• Unit 6: Process and Inventory Management

    This unit covers process and inventory models. For process models, this includes quality control and the tools to measure and control quality such as statistical process control, total quality management, and six-sigma, and lean systems such as just-in-time logistics. Inventory models are covered which determine optimal inventory order schedules and lot sizes. Finally, the importance of safety-stock inventory buffers is considered to take into account disruptions in supply schedules.

    Completing this unit should take you approximately 9 hours.

    • 6.1: Lean Operations

      Lean operations respond to customer demand when the more items it produces the cheaper the items become. Striving for a lean operation means scaling operations, and lowering costs, to increase profit margins. Part of a lean philosophy also includes making continuous improvements, increasing the quality of the products, integrating feedback, focusing on the long term, and eliminating both waste and mistakes.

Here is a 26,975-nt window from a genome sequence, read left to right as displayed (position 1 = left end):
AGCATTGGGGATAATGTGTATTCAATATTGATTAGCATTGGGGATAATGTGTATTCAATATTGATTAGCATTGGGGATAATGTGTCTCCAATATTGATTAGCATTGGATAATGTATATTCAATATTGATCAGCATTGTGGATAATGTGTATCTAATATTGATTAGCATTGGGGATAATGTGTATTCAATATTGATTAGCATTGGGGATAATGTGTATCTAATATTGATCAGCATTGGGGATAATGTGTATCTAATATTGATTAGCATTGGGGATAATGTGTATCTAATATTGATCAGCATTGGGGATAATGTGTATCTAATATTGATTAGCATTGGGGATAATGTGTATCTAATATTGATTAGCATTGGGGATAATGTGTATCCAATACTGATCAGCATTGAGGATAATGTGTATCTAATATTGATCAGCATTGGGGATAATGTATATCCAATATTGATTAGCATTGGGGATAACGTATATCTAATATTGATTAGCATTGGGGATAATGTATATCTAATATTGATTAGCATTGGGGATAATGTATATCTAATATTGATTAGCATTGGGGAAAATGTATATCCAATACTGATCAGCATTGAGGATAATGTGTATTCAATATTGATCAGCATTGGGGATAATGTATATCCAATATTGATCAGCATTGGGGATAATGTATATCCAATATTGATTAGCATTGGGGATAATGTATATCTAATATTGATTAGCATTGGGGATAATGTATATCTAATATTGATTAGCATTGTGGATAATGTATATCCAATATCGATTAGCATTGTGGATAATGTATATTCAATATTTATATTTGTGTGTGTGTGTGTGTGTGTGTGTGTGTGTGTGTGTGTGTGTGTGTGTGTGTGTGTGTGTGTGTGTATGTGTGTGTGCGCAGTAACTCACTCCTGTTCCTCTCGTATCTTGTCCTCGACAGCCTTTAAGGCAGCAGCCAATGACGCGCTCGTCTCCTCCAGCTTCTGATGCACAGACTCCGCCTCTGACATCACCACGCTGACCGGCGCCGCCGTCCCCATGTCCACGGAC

• 6.1.1: JIT versus JIC

        Just in time (JIT) is a production method that seeks to reduce in-process inventory and carrying costs. Whereas Just in case (JIC) is an inventory management method that stores materials, goods, and labor to be on hand and available when necessary. Both methods are intended to help the manufacturer evolve into a leaner organization while simultaneously helping deal with uncertainty in the OSCM process.

      • 6.1.2: Kanban Systems

        Known as a visual signal, Kanban has its roots in the Toyota manufacturing industry. This system is depicted with columns and cards representing development stages and describing tasks which are then moved through the chart. From this perspective flows and bottlenecks can be identified and addressed.